Paul’s pics

A wonderful image of one of Britain’s most notorious raptors – the sparrow hawk – from local wildlife photographer Paul Beech.

The Sparrowhawk has pale barred underparts, like the Goshawk, but is less heavily built.

The wings are short, broad and blunt and the tail is quite long and has dark barring across it. Their yellow legs are surprisingly spindly. The eye and cere are also both yellow, but they can become orange-yellow or even orange-red in older birds. The hooked bill is grey.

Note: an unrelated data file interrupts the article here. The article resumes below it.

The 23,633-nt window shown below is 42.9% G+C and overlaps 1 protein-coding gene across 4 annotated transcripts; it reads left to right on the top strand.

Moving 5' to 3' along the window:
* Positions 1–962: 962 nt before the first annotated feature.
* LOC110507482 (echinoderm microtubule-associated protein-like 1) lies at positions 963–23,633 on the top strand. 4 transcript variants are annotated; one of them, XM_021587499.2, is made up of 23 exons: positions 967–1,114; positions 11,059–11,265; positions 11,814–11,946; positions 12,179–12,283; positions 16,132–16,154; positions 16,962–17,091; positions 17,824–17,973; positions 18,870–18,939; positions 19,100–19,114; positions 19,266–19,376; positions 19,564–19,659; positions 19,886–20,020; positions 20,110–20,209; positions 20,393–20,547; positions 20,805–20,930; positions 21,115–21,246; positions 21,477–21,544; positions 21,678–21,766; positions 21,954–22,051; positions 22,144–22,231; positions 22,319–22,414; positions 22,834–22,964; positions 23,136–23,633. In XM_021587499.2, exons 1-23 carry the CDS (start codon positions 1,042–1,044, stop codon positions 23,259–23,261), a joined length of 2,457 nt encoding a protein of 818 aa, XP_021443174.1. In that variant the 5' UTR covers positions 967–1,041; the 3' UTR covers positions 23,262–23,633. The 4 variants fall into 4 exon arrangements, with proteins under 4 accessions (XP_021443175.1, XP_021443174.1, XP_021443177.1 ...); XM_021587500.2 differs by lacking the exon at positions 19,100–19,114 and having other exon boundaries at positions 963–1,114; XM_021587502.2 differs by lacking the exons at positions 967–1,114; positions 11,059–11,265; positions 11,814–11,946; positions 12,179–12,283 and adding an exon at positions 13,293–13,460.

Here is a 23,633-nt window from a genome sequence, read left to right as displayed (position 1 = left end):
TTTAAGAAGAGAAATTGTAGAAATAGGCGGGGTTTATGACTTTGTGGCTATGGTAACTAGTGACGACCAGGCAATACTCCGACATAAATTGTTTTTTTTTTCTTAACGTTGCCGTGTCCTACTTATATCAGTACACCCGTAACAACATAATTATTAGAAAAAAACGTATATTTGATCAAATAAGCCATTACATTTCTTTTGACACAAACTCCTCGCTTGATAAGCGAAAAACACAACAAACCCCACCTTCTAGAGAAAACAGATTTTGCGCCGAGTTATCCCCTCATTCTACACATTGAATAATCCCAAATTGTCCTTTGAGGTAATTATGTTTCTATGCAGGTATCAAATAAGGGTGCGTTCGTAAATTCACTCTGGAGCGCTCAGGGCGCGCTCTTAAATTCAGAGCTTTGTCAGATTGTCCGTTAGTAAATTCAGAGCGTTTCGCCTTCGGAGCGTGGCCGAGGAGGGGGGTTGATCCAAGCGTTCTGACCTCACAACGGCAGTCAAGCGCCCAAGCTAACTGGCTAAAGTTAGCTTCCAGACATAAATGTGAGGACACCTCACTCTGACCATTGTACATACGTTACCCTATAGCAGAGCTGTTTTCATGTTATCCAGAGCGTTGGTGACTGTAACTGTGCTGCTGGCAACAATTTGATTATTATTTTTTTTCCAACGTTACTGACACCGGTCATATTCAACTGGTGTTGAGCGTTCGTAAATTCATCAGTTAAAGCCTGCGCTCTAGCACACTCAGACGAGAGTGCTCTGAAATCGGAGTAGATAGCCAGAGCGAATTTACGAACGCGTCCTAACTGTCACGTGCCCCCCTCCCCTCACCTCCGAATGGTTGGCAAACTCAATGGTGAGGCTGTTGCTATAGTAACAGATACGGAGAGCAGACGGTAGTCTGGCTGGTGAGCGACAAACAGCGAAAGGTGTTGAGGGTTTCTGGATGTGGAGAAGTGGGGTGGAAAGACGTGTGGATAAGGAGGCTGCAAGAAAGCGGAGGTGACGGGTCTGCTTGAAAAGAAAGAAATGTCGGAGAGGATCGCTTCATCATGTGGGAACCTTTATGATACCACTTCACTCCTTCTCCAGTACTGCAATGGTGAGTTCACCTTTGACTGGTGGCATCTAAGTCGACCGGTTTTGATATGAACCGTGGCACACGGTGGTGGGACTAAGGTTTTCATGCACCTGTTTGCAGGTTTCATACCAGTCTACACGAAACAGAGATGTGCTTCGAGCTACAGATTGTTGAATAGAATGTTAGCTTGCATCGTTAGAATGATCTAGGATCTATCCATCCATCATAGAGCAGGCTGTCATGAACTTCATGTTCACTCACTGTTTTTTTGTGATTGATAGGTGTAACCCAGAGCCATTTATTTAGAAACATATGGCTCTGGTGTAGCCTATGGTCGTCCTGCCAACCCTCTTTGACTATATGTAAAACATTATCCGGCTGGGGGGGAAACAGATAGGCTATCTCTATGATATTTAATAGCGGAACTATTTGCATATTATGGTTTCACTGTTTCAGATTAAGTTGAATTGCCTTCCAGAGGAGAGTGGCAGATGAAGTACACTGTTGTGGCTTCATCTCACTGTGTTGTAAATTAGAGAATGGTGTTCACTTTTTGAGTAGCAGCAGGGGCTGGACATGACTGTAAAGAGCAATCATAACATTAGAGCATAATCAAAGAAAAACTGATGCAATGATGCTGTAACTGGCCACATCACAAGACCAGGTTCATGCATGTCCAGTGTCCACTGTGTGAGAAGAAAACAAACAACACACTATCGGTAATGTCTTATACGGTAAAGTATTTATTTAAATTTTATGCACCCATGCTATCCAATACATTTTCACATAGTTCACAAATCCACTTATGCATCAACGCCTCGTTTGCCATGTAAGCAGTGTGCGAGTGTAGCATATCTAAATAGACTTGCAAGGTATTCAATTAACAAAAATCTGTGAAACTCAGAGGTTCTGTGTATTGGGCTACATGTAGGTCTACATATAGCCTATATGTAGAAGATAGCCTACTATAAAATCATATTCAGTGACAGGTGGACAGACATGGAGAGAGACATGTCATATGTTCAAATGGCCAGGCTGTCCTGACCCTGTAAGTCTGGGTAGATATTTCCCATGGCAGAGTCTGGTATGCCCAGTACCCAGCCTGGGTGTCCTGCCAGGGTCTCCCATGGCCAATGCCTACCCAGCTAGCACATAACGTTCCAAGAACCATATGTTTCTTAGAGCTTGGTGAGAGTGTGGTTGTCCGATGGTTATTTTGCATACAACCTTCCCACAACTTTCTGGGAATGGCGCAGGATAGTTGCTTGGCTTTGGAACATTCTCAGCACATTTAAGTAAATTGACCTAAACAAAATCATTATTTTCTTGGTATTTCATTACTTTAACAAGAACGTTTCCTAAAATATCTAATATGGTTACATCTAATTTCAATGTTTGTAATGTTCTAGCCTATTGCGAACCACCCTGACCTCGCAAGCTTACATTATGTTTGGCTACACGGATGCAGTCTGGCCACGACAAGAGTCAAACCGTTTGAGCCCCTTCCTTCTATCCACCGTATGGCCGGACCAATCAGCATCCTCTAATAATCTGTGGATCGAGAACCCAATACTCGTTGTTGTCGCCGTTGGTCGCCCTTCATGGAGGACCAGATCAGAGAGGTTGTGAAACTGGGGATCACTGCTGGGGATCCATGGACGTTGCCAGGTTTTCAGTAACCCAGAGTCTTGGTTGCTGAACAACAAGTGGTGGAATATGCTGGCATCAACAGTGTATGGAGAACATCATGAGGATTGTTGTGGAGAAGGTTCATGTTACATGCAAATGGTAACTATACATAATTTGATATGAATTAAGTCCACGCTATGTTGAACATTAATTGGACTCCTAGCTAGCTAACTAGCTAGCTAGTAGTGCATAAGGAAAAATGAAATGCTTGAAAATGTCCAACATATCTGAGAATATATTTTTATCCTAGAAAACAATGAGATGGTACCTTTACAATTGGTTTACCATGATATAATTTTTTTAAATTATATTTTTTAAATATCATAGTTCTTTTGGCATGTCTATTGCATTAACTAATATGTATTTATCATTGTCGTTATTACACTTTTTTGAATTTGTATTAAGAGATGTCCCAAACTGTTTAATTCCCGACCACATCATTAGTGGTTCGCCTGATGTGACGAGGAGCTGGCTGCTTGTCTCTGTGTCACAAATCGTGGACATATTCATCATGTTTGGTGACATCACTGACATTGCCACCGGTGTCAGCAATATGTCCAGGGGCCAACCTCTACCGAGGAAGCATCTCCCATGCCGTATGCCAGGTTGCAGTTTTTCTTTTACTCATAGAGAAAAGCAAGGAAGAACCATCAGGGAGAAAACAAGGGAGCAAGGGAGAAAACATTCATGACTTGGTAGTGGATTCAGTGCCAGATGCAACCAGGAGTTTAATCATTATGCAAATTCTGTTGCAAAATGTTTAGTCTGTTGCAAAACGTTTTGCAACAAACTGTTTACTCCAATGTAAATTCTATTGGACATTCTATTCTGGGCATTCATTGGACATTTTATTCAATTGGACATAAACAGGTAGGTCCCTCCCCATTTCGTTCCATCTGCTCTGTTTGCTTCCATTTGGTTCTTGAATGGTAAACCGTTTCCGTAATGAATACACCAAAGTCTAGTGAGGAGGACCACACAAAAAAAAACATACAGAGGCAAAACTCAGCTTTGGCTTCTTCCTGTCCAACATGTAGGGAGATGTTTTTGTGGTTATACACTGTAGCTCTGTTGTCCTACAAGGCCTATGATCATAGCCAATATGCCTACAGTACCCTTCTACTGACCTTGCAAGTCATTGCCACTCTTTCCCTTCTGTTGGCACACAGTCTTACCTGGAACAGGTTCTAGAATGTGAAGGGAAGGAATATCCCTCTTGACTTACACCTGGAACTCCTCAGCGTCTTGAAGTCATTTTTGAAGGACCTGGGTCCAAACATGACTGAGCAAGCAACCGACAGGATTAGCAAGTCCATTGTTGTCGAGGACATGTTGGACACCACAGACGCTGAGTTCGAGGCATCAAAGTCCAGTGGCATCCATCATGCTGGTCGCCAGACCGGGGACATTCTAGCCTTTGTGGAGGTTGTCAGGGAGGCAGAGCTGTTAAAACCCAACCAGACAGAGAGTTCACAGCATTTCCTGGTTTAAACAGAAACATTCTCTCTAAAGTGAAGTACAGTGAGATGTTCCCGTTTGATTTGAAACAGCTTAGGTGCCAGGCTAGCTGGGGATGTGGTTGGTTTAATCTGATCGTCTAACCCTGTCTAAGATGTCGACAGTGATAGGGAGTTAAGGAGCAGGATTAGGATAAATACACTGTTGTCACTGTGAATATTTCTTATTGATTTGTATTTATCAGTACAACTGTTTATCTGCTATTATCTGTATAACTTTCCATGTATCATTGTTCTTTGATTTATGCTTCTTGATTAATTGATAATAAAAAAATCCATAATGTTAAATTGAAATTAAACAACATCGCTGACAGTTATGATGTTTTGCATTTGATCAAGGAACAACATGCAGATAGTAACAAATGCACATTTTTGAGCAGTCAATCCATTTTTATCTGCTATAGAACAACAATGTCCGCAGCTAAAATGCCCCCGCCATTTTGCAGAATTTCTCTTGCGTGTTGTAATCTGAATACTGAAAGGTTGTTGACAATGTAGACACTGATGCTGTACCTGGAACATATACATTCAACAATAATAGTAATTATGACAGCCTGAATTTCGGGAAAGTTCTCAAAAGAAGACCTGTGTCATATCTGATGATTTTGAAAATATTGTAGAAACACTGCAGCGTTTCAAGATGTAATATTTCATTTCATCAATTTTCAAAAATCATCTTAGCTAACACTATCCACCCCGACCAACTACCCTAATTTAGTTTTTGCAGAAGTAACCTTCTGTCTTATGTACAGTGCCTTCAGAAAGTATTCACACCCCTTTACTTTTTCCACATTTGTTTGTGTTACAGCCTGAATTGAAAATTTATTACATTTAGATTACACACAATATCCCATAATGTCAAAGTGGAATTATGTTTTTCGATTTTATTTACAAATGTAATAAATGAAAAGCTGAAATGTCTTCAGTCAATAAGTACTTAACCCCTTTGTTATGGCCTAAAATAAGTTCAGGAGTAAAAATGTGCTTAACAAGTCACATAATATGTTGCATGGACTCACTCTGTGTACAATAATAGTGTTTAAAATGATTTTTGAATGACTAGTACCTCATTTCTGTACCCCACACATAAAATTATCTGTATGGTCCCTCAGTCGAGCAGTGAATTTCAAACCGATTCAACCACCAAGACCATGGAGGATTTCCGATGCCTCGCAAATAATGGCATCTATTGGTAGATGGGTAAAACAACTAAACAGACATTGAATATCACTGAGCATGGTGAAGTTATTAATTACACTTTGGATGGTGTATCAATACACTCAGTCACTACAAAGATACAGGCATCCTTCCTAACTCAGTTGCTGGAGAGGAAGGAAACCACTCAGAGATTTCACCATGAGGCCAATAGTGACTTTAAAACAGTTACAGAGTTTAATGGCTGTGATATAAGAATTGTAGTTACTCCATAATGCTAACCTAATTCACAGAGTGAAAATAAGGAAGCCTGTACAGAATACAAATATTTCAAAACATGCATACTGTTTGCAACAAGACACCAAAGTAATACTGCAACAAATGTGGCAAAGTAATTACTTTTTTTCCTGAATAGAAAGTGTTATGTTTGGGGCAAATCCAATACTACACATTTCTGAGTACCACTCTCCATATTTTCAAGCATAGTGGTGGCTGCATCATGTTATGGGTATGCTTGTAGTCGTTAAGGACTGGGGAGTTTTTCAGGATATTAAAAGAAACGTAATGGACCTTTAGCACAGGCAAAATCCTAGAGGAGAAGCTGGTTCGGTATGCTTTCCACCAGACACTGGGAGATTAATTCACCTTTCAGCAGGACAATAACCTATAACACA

The female (or falcon) has grey-brown upper parts and is much bigger than the male (or tercel), which is a little bigger than a Mistle Thrush but smaller than a Kestrel. The barring on the whitish underparts is brown.

The male has grey-blue upper parts and the barring on the whitish underparts is orange-brown. The cheeks are orange-brown too.

Juveniles have dark brown upper parts and coarsely barred below.

In flight, they tend to soar between powerful bursts of several wing beats: flap-flap-glide. They never hover and are remarkably agile even at speed.

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